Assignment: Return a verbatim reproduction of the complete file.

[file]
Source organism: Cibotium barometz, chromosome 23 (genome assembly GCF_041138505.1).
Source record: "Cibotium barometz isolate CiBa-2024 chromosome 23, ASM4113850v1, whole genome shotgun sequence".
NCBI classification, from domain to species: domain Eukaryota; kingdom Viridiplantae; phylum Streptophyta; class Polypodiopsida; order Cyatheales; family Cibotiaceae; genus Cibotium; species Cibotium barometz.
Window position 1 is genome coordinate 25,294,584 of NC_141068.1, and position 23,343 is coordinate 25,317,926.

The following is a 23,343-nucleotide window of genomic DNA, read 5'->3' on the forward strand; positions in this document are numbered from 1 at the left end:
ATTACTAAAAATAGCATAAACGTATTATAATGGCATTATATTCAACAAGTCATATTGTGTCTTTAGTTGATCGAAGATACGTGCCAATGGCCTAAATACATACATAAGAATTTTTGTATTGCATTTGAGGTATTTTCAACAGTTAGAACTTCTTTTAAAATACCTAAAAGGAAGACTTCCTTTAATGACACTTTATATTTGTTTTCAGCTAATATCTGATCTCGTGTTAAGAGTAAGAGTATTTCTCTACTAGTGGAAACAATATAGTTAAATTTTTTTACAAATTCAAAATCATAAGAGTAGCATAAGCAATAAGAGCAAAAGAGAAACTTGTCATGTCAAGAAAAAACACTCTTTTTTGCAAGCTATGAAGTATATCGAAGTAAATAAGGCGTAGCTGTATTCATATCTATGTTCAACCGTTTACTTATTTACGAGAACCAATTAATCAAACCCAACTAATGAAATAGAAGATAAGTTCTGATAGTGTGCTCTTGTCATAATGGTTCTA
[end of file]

Source organism: Cibotium barometz, chromosome 23 (genome assembly GCF_041138505.1).
Source record: "Cibotium barometz isolate CiBa-2024 chromosome 23, ASM4113850v1, whole genome shotgun sequence".
NCBI classification, from domain to species: domain Eukaryota; kingdom Viridiplantae; phylum Streptophyta; class Polypodiopsida; order Cyatheales; family Cibotiaceae; genus Cibotium; species Cibotium barometz.
Window position 1 is genome coordinate 25,294,584 of NC_141068.1, and position 23,343 is coordinate 25,317,926.

The following is a 23,343-nucleotide window of genomic DNA, read 5'->3' on the forward strand; positions in this document are numbered from 1 at the left end:
ATTACTAAAAATAGCATAAACGTATTATAATGGCATTATATTCAACAAGTCATATTGTGTCTTTAGTTGATCGAAGATACGTGCCAATGGCCTAAATACATACATAAGAATTTTTGTATTGCATTTGAGGTATTTTCAACAGTTAGAACTTCTTTTAAAATACCTAAAAGGAAGACTTCCTTTAATGACACTTTATATTTGTTTTCAGCTAATATCTGATCTCGTGTTAAGAGTAAGAGTATTTCTCTACTAGTGGAAACAATATAGTTAAATTTTTTTACAAATTCAAAATCATAAGAGTAGCATAAGCAATAAGAGCAAAAGAGAAACTTGTCATGTCAAGAAAAAACACTCTTTTTTGCAAGCTATGAAGTATATCGAAGTAAATAAGGCGTAGCTGTATTCATATCTATGTTCAACCGTTTACTTATTTACGAGAACCAATTAATCAAACCCAACTAATGAAATAGAAGATAAGTTCTGATAGTGTGCTCTTGTCATAATGGTTCTA